Weekly Report

20 August 2021

Overall Risk
Tree Pollen
Grass Pollen
Weed Pollen
Mould Spores


Across the country most sites report low pollen concentrations. The exceptions are Cape Town and Johannesburg where the trees have begun their springtime pollen release cycles. In Cape Town tree levels have breached the significant threshold and daily averages >200/cu metre are occurring. Cypress is the dominant tree pollen at this site, while low to moderate levels of gum tree, pine, mulberry, Australian pine, oak and karee have been detected. In Johannesburg several trees are flowering and so moderate daily tree concentrations include acacia, birch, Australian pine, cypress, ash, mulberry, gum and karee. Grasses and weeds are low at all the sites, as are moulds.

The tree pollen cycle is relatively short, but athletes sensitized to tree pollen should try to exercise (walk, run, cycle) in flat areas where the tree cover is sparse.

Cape Town

Grass and weed pollen counts were low. Tree pollen levels were high, with cypress (Cupressaceae) as the dominant pollen type detected. Other tree pollen present in lower concentrations were acacia (Acacia sp.), Australian pine (Casaurina sp.), pine (Pinaceae), mulberry (Moraceae), gum (Myrtaceae), oak (Quercus sp.) and karee (Rhus sp. / Searsia sp.). Weed pollen detected included the daisy family (Asteraceae), the carnation family (Caryophyllaceae), goosefoot (Chenopodiaceae), ericas (Ericaceae), knotweed (Polygonaceae) and nettles (Urticaceae). Mould levels were low.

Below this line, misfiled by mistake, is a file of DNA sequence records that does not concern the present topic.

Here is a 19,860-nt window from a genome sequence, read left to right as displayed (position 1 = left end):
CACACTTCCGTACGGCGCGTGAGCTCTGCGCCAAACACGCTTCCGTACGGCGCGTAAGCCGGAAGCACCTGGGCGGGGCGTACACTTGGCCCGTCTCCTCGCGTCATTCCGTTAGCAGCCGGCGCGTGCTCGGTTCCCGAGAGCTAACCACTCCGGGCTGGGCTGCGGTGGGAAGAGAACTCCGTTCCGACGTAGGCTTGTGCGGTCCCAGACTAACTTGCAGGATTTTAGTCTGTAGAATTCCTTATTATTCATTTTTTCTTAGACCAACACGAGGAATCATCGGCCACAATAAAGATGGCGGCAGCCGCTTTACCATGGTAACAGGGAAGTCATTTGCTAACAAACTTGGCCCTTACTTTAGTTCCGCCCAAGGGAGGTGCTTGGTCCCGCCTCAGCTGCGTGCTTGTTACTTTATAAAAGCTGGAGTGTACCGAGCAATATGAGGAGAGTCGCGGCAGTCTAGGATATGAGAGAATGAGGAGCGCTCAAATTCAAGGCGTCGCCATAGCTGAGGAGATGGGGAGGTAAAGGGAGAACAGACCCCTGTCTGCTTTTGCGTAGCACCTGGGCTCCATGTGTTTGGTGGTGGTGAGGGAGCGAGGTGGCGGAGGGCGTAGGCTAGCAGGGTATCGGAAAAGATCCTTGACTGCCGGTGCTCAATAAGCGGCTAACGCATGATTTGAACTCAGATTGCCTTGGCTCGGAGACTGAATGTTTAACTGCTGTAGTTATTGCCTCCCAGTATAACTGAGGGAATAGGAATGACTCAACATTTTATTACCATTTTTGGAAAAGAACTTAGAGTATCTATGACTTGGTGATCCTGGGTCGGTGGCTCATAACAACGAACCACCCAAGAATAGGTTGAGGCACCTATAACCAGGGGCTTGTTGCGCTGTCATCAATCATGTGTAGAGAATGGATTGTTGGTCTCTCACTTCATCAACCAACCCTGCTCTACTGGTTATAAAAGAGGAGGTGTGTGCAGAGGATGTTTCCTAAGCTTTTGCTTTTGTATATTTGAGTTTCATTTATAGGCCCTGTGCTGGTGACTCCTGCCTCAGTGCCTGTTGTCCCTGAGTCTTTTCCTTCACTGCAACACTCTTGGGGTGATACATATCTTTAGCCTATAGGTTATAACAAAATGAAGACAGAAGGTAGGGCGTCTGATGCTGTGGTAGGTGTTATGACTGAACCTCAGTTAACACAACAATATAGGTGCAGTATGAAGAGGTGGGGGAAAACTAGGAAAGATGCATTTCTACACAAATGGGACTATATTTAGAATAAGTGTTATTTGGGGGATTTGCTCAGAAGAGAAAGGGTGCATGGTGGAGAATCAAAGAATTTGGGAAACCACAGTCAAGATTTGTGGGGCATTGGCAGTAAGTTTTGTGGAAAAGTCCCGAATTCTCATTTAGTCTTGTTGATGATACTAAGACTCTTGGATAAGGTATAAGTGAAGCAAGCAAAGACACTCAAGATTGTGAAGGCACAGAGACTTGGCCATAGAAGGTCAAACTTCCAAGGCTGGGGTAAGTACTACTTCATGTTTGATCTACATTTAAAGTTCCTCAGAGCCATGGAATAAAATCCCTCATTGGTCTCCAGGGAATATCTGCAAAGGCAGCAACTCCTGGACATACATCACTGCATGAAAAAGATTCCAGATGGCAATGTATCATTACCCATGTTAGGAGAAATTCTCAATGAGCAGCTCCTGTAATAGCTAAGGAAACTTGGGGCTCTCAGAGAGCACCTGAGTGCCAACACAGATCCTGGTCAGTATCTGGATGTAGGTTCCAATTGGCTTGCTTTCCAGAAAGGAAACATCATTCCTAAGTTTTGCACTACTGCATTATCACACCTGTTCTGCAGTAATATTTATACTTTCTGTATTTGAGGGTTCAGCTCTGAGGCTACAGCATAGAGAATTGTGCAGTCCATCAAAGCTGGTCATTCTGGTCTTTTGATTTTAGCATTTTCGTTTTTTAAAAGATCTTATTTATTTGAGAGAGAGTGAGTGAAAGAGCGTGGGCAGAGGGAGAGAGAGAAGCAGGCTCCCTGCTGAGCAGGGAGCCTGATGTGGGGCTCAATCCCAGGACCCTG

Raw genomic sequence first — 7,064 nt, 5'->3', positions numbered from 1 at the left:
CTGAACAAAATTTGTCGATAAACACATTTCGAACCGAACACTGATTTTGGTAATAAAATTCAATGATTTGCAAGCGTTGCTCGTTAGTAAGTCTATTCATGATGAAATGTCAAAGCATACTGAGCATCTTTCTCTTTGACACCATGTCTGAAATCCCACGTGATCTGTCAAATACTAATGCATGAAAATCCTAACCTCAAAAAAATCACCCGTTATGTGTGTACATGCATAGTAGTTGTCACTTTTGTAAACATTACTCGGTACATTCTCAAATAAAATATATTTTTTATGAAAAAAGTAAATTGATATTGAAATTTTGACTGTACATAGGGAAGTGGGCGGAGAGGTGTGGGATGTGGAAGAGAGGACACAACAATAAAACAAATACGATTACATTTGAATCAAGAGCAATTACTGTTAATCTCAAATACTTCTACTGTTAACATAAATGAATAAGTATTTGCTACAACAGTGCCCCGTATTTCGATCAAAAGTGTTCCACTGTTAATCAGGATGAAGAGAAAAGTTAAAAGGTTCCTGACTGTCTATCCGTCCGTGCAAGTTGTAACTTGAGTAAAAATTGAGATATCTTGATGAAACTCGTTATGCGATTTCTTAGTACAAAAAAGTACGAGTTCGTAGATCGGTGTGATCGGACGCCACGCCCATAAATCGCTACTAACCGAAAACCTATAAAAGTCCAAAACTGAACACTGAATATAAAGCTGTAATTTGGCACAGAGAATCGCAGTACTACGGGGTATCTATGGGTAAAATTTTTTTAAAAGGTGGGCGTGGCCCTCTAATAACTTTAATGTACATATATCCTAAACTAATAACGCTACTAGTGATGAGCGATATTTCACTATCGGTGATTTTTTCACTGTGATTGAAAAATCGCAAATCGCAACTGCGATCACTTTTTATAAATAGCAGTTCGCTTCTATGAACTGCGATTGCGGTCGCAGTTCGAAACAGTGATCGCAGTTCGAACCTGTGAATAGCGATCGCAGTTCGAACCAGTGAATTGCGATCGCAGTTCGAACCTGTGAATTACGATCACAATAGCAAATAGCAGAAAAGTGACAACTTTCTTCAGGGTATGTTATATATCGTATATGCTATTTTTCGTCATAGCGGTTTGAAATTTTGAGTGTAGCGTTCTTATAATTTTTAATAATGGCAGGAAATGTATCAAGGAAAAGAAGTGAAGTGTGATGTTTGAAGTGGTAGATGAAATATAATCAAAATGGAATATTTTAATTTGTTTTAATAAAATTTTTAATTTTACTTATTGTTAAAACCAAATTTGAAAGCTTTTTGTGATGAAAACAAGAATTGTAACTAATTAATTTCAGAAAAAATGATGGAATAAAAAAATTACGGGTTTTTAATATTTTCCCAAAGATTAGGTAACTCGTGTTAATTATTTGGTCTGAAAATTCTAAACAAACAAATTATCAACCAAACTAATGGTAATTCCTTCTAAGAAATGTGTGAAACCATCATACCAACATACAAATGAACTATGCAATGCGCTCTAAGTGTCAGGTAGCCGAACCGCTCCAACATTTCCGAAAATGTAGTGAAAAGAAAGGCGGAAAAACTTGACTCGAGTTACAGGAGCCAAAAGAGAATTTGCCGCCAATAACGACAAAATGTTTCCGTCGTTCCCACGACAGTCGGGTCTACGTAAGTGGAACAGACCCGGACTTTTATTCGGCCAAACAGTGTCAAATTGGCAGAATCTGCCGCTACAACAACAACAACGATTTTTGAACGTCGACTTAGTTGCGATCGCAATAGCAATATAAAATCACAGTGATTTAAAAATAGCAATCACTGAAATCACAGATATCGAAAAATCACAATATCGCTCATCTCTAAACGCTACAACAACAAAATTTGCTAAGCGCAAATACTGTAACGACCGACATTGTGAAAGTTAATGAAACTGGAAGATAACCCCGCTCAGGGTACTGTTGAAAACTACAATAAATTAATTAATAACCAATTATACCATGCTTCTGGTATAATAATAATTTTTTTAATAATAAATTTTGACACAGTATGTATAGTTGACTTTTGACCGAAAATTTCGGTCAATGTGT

Grass and weed pollen counts were low. Tree pollen was moderate and included acacia (Acacia sp.), birch (Betula sp.), Australian pine (Casaurina sp.), cypress (Cupressaceae), ash (Fraxinus sp.), mulberry (Moraceae), gum (Myrtaceae), pine (Pinaceae), plane (Platanus sp.), poplar (Populus sp.), oak (Quercus sp.), karee (Rhus sp. / Searsia sp.) and willow (Salix sp.). Weed pollen detected was the daisy family (Asteraceae sp.), amaranths (Amaranthus sp.), the carnation family (Caryophyllaceae), goosefoot (Chenopodiaceae), ericas (Ericaceae), spurges (Euphorbiaceae), mallows (Malvaceae), ferns (Polypodiaceae), sorrel (Rumex sp.) and the mezereum family (Thymelaceae). Mould levels were low.


The pollen findings were not received by The Lung Institute in Cape Town in time for posting so the previous week’s findings are repeated here. Tree, grass and weed pollen levels were low. Trees included birch (Betula sp.), karee (Rhus sp. / Searsia sp.), cypress (Cupressaceae) and pine (Pinaceae). Weeds included the carnation family (Caryophyllaceae) and the spurge family (Euphorbiaceae). Moulds were low.


Grass, tree, weed and mould levels were low during this sampling period. Karee (Rhus sp. / Searsia sp.) was the only tree pollen detected. Weed pollen included the daisy family (Asteraceae) and goosefoot (Chenopodiaceae).


Tree, grass and weed pollen levels were very low. Only cypress (Cupressaceae) pollen was detected. The only weed seen was slangbos (Stoebe-type). Moulds were low. Geophytes and charcoal from grass burning was seen in moderate quantities.


Tree, grass and weed pollen levels were low. Trees detected included birch (Betulaceae), cypress (Cupressaceae), mulberry (Moraceae) and pine (Pinaceae). Weeds seen were the daisy family (Asteraceae) and nettle (Urticaceae). Moulds were generally low with a spike for ascospores following rain.


Grass, tree and weed pollen counts were low. Tree pollen included acacia (Acacia sp.), cedar (Cedrus sp.), Australian pine (Casaurina sp.), cypress (Cupressaceae), gum (Myrtaceae), pine (Pinaceae) and olive (Oleaceae). Spurges (Euphorbiaceae) and sedges (Cyperaceae) were the two weed pollens detected. Mould levels were low.